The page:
Menahga City Council initiates water tower, street, sewer planning

The council hired an engineering firm to write a facility plan for street and sewer improvements and a design to replace the existing water tower.

The Menahga water tower stands in the background of this 2018 Menahga Midsummer water war.

The Menahga City Council hired Ulteig Engineers, Inc. on Feb. 9 to complete two engineering plans: one for street improvements and another to replace the existing water tower.

The council also approved grant applications to Sourcewell and the U.S. Department of Agriculture (USDA) for energy and environment planning and implementation.

City engineer Brian Hiles of Ulteig explained that a capital improvement plan – approved by the previous council in 2020 – prioritized public works projects over the next five years.

Hiles said the water tower project has been kicked around the city for at least 10 years. “It has never fallen into the affordability range for funding before,” he said, referring to the rate used by the state to determine the city’s eligibility for low-interest loans and grants. “This year, it is eligible, so that’s why we’re looking at moving that forward.”

According to Ulteig’s proposed scope of services, a new water tower would be located north of the existing one and south of city hall on vacant land owned by the city.


Ulteig will receive a lump sum fee of $61,425 for its design and bidding services, which involve preparing a detailed drawing and specifications, contracting with a geotechnical engineer to complete soil borings, providing a cost estimate and assisting the city with submitting a Drinking Water Revolving Fund application to the Minnesota Public Facilities Authority (MPFA) for project financing. Ulteig would then help the city obtain and evaluate contractor bids. Ulteig’s fees related to construction are estimated at $40,500, for a total bill of $101,925.

The council then authorized a loan application to MPFA’s Drinking Water Revolving Fund, estimating the loan amount to be $995,000.

City Administrator Curt Kreklau stressed that the city is not committed to anything at this point.

The Menahga water tower stands in the background of this 2018 Menahga Midsummer water war.

Street and sewer improvements

For a lump sum fee of $15,000, Ulteig will prepare a facility plan/preliminary engineering report that addresses “improvement needs to the sanitary sewer collection system, water distribution system and the street system. … The plan will cover the First St. SW and Balsam Ave. project, the Second St. N. area project, and a pipe lining and manhole rehabilitation project.”

This facility plan would then be submitted to the Minnesota Pollution Control Agency (MPCA) prior to March 4, 2022 for consideration for funding through the Clean Water Revolving Fund (CWRF).


Council member Durwin Tomperi asked if stormwater could be redirected away from Spirit Lake with this project.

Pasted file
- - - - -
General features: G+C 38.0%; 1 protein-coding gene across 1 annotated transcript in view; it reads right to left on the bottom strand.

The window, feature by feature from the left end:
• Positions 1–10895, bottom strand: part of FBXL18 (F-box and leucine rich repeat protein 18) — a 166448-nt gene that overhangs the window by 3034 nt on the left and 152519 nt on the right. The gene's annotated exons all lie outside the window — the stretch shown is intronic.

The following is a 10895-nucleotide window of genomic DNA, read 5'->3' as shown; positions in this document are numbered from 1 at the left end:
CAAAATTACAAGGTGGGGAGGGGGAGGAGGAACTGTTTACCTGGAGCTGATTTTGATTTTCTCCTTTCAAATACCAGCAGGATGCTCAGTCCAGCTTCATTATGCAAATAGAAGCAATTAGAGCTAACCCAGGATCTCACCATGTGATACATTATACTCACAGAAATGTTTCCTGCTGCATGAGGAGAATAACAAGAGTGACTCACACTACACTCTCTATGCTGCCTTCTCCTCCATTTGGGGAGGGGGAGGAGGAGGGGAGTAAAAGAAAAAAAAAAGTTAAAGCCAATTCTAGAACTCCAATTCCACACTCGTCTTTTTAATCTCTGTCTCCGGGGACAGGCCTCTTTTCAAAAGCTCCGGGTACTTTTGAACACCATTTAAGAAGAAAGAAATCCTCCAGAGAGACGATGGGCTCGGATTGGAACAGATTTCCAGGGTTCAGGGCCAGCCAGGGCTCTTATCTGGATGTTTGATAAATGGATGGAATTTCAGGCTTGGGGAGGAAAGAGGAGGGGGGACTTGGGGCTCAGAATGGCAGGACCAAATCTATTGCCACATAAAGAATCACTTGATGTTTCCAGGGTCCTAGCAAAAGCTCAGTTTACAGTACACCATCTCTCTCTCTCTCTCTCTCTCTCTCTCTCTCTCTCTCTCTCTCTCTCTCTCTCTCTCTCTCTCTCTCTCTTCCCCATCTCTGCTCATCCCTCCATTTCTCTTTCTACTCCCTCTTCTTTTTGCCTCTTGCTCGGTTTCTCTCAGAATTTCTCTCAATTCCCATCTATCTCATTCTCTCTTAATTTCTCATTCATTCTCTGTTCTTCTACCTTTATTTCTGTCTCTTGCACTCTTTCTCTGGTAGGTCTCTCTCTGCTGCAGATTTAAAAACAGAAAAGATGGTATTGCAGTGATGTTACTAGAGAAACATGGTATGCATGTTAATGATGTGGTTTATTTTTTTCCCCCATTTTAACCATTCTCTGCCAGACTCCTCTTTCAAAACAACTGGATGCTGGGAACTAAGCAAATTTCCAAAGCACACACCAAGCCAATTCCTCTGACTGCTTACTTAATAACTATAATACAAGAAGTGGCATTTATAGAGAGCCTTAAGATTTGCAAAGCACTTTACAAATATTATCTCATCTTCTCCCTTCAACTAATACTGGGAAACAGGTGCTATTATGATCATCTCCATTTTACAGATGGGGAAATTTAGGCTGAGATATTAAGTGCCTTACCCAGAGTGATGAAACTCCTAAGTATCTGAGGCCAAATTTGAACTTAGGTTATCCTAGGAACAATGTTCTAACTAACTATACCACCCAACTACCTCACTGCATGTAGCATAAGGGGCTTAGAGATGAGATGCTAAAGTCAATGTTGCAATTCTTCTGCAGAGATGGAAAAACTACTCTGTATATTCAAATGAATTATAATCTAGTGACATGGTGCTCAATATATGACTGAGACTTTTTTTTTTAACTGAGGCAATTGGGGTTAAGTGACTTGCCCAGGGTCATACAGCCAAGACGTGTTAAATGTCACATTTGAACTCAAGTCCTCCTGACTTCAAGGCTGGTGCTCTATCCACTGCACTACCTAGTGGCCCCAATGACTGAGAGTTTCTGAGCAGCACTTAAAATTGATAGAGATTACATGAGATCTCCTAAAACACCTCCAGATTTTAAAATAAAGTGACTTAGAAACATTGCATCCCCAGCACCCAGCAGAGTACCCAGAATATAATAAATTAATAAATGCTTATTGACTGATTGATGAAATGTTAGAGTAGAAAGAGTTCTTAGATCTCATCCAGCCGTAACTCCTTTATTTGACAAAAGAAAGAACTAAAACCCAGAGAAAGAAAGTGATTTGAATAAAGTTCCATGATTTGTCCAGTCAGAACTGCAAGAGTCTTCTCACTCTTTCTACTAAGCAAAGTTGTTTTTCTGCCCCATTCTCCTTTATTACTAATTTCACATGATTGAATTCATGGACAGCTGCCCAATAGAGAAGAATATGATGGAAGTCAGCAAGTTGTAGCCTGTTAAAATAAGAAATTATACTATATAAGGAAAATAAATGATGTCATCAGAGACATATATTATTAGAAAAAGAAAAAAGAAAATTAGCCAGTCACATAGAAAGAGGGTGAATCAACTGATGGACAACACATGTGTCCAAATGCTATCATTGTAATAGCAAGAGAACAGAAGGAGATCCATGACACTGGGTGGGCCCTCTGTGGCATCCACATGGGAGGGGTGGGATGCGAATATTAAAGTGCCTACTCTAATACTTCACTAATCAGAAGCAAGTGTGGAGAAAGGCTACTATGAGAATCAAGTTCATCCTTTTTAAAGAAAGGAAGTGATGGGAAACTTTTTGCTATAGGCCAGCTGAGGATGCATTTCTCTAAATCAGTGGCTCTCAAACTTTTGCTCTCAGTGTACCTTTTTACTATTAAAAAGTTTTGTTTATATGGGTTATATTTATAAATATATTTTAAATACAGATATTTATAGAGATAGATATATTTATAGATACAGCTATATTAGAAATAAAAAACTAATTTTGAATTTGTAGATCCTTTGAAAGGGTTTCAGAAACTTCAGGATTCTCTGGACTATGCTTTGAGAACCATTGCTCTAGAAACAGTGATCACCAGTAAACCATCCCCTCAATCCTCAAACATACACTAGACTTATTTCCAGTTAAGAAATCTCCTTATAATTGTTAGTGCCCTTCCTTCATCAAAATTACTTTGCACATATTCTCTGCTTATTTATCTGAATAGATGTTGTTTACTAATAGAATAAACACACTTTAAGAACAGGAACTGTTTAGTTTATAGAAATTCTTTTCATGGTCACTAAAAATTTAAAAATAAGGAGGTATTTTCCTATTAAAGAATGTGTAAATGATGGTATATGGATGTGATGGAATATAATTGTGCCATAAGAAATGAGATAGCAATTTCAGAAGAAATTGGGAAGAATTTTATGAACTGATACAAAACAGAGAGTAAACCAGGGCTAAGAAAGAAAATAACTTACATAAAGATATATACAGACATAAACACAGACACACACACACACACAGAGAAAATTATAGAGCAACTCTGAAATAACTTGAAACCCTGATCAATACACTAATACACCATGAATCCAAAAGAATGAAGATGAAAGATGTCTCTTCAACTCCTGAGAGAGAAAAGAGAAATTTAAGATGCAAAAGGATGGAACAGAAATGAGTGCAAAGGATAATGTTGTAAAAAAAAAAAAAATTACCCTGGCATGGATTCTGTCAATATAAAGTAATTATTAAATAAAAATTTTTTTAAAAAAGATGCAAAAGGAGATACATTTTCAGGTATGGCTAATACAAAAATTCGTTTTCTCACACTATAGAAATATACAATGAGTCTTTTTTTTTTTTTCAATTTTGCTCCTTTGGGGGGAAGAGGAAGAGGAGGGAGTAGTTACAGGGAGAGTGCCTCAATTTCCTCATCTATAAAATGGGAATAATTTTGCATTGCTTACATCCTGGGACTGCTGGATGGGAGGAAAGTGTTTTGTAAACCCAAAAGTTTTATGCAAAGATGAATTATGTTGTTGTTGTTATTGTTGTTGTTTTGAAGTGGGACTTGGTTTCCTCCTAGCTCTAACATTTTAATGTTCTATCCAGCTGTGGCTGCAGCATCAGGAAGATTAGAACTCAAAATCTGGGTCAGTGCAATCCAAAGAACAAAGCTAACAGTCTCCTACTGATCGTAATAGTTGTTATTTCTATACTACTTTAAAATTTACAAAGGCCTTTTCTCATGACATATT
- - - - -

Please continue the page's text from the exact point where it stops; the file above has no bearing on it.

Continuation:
Hiles said there are additional ways to filter sand and floatables from stormwater before it’s discharged into the lake, but there’s no other place to direct the stormwater.

Kreklau said money could come from the city’s water and sewer funds.

The council unanimously approved both of Ulteig’s proposals.

Energy, environment planning

They also approved a resolution stating the city aims to partner with Region Five Development Commission (R5DC) and others to complete a plan and implement energy- and environment-related projects. R5DC will apply in partnership with multiple cities to the USDA Rural Community Development Initiative for a two-year term and $200,000 in grant funding, accompanied by a 1:1 match from multiple sources totaling a $400,000 project. Furthermore, R5DC will craft an application on behalf of the city to Sourcewell’s Community Match Funds program for up to $10,000 to cover the city’s match.

If fully funded, Kreklau said the planning process could start in the third quarter of 2021.

“We’ll have a community group that looks around and does an actual study looking for projects that fall under this energy and environmental category, this big umbrella,” he continued. “It could be lighting at the beach. It could be a power generator. It could be some other energy-saving or conservation-style projects.”

The end result will be a five-year work plan with funds to complete the identified projects.


In other business, the council did as follows:

  • Held a public hearing to change council meetings from the second Tuesday of the month to the second Monday.

  • Clarified that a moratorium on payroll overtime and unnecessary city expenses does not apply to the police department.

  • Approved 2021 officers for Menahga Fire Department. They are Fire Chief Dave Kicker, Assistant Fire Chiefs Jim Day and Terry Berttunen, Capt. Eli Jettman, secretary Aaron Hillukka and treasurer Robert Weaver.

  • Requested more quotes to repair water damage to the city public works roof.

  • Requested proposals for an investment advisor for the city.

  • Asked the city administrator to research costs of a timeclock that will suit the needs of city employees by the March meeting.

  • Learned that second doses were administered at Greenwood Connections on Feb. 4. Administrator Laura Ahlf reported the facility has a 96 percent vaccination rate for residents and 25 percent for staff.

  • Tentatively set the city’s 2021 board of review for 1 p.m. Monday, April 19 at city hall.

  • Accepted Olson's resignation from the city planning commission and appointed Jeremiah Erickson to the vacancy.

  • Accepted Pam Johnson's resignation as assistant manager of Northbound Spirits.

  • Approved an ATM agreement with Community First Bank for an ATM at Northbound Spirits, contingent upon the $3 proceeds from each transaction being split 50-50 between the city and the bank.

Shannon Geisen is editor of the Park Rapids Enterprise.
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